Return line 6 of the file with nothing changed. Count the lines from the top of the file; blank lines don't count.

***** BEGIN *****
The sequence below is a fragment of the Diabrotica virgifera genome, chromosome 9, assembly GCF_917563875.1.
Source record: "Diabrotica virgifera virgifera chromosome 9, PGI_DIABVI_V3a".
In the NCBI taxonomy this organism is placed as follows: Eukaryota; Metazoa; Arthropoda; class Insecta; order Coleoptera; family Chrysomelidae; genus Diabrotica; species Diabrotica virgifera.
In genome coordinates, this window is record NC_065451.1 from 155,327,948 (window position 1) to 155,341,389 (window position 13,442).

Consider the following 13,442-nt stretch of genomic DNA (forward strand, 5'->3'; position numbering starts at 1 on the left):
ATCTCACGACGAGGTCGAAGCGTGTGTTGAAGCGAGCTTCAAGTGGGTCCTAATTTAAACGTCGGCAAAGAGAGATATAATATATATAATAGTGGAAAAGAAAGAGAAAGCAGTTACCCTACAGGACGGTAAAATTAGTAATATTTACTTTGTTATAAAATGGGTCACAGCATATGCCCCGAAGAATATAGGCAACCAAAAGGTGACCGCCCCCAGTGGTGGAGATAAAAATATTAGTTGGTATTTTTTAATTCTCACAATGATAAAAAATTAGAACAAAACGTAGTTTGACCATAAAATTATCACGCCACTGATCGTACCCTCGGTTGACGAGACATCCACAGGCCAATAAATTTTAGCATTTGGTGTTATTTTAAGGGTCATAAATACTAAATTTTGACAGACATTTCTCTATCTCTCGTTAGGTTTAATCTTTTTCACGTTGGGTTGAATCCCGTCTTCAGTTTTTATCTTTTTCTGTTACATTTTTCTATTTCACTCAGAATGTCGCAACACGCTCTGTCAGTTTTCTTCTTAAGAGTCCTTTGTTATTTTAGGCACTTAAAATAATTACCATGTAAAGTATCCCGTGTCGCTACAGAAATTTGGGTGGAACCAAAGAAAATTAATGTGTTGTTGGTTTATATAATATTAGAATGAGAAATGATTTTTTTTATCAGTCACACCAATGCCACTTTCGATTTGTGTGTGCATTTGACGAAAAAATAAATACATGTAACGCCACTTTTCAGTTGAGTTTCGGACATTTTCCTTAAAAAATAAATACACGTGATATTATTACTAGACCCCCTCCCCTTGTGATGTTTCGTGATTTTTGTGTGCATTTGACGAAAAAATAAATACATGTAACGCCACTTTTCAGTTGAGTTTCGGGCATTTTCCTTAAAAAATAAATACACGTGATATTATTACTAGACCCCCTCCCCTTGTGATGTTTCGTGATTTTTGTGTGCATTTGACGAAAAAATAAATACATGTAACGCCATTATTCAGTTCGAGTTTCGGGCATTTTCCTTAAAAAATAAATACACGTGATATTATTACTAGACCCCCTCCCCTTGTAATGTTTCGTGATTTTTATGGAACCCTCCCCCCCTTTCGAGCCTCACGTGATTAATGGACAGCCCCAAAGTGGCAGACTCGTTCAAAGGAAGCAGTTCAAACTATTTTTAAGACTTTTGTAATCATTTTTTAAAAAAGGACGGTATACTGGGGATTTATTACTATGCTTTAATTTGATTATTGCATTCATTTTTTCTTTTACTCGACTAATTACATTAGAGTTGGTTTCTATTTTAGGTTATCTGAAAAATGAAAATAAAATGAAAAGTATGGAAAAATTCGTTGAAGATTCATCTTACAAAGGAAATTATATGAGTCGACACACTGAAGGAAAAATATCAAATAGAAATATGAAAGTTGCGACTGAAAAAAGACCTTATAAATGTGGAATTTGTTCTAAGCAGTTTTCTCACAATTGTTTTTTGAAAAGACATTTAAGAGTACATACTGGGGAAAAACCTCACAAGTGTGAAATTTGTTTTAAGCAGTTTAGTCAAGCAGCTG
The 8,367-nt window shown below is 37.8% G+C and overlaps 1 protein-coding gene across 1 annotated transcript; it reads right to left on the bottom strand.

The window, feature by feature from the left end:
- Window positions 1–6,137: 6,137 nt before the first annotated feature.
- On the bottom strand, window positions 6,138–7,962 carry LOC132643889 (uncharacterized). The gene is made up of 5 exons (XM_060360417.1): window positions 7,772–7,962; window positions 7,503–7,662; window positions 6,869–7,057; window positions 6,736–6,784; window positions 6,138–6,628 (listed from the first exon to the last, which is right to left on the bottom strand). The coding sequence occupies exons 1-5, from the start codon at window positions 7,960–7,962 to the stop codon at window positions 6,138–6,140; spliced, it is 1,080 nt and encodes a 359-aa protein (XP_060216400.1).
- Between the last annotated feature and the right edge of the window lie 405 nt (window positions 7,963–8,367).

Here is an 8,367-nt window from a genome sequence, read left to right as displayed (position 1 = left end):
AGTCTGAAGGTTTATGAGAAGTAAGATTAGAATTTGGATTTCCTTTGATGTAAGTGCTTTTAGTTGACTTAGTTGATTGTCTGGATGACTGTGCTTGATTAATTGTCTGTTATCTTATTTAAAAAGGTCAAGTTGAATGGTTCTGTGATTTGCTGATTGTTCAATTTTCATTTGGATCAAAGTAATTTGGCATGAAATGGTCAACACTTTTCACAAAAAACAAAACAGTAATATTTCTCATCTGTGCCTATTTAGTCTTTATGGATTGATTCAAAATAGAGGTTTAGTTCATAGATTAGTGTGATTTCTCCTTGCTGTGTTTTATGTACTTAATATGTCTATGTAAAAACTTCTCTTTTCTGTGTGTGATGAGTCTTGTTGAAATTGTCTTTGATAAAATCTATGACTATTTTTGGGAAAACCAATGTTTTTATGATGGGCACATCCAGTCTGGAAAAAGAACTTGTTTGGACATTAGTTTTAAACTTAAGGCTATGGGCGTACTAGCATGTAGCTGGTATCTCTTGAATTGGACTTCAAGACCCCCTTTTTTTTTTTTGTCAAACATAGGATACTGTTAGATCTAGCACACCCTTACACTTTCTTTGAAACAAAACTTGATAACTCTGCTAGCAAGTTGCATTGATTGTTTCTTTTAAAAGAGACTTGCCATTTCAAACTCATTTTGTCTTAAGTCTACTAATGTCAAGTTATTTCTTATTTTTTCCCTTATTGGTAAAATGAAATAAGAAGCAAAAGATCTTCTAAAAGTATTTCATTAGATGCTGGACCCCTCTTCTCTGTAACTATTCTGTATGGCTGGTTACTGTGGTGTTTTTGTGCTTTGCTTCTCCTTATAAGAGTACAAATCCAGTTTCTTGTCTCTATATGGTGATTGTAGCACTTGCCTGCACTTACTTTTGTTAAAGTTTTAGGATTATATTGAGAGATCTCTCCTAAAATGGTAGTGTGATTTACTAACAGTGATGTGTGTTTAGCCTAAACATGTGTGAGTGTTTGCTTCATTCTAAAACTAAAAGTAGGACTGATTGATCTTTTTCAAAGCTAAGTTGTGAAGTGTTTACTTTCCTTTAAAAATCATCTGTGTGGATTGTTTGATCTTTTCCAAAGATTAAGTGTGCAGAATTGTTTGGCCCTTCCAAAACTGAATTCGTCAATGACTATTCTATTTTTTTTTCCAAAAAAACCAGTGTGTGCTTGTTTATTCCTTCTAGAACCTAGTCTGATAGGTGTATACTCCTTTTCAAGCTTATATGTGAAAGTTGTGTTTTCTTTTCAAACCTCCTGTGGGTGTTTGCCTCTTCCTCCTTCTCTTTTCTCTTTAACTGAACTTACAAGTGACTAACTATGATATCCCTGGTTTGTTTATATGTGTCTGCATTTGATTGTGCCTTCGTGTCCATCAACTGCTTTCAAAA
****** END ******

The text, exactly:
ATCTCACGACGAGGTCGAAGCGTGTGTTGAAGCGAGCTTCAAGTGGGTCCTAATTTAAACGTCGGCAAAGAGAGATATAATATATATAATAGTGGAAAAGAAAGAGAAAGCAGTTACCCTACAGGACGGTAAAATTAGTAATATTTACTTTGTTATAAAATGGGTCACAGCATATGCCCCGAAGAATATAGGCAACCAAAAGGTGACCGCCCCCAGTGGTGGAGATAAAAATATTAGTTGGTATTTTTTAATTCTCACAATGATAAAAAATTAGAACAAAACGTAGTTTGACCATAAAATTATCACGCCACTGATCGTACCCTCGGTTGACGAGACATCCACAGGCCAATAAATTTTAGCATTTGGTGTTATTTTAAGGGTCATAAATACTAAATTTTGACAGACATTTCTCTATCTCTCGTTAGGTTTAATCTTTTTCACGTTGGGTTGAATCCCGTCTTCAGTTTTTATCTTTTTCTGTTACATTTTTCTATTTCACTCAGAATGTCGCAACACGCTCTGTCAGTTTTCTTCTTAAGAGTCCTTTGTTATTTTAGGCACTTAAAATAATTACCATGTAAAGTATCCCGTGTCGCTACAGAAATTTGGGTGGAACCAAAGAAAATTAATGTGTTGTTGGTTTATATAATATTAGAATGAGAAATGATTTTTTTTATCAGTCACACCAATGCCACTTTCGATTTGTGTGTGCATTTGACGAAAAAATAAATACATGTAACGCCACTTTTCAGTTGAGTTTCGGACATTTTCCTTAAAAAATAAATACACGTGATATTATTACTAGACCCCCTCCCCTTGTGATGTTTCGTGATTTTTGTGTGCATTTGACGAAAAAATAAATACATGTAACGCCACTTTTCAGTTGAGTTTCGGGCATTTTCCTTAAAAAATAAATACACGTGATATTATTACTAGACCCCCTCCCCTTGTGATGTTTCGTGATTTTTGTGTGCATTTGACGAAAAAATAAATACATGTAACGCCATTATTCAGTTCGAGTTTCGGGCATTTTCCTTAAAAAATAAATACACGTGATATTATTACTAGACCCCCTCCCCTTGTAATGTTTCGTGATTTTTATGGAACCCTCCCCCCCTTTCGAGCCTCACGTGATTAATGGACAGCCCCAAAGTGGCAGACTCGTTCAAAGGAAGCAGTTCAAACTATTTTTAAGACTTTTGTAATCATTTTTTAAAAAAGGACGGTATACTGGGGATTTATTACTATGCTTTAATTTGATTATTGCATTCATTTTTTCTTTTACTCGACTAATTACATTAGAGTTGGTTTCTATTTTAGGTTATCTGAAAAATGAAAATAAAATGAAAAGTATGGAAAAATTCGTTGAAGATTCATCTTACAAAGGAAATTATATGAGTCGACACACTGAAGGAAAAATATCAAATAGAAATATGAAAGTTGCGACTGAAAAAAGACCTTATAAATGTGGAATTTGTTCTAAGCAGTTTTCTCACAATTGTTTTTTGAAAAGACATTTAAGAGTACATACTGGGGAAAAACCTCACAAGTGTGAAATTTGTTTTAAGCAGTTTAGTCAAGCAGCTG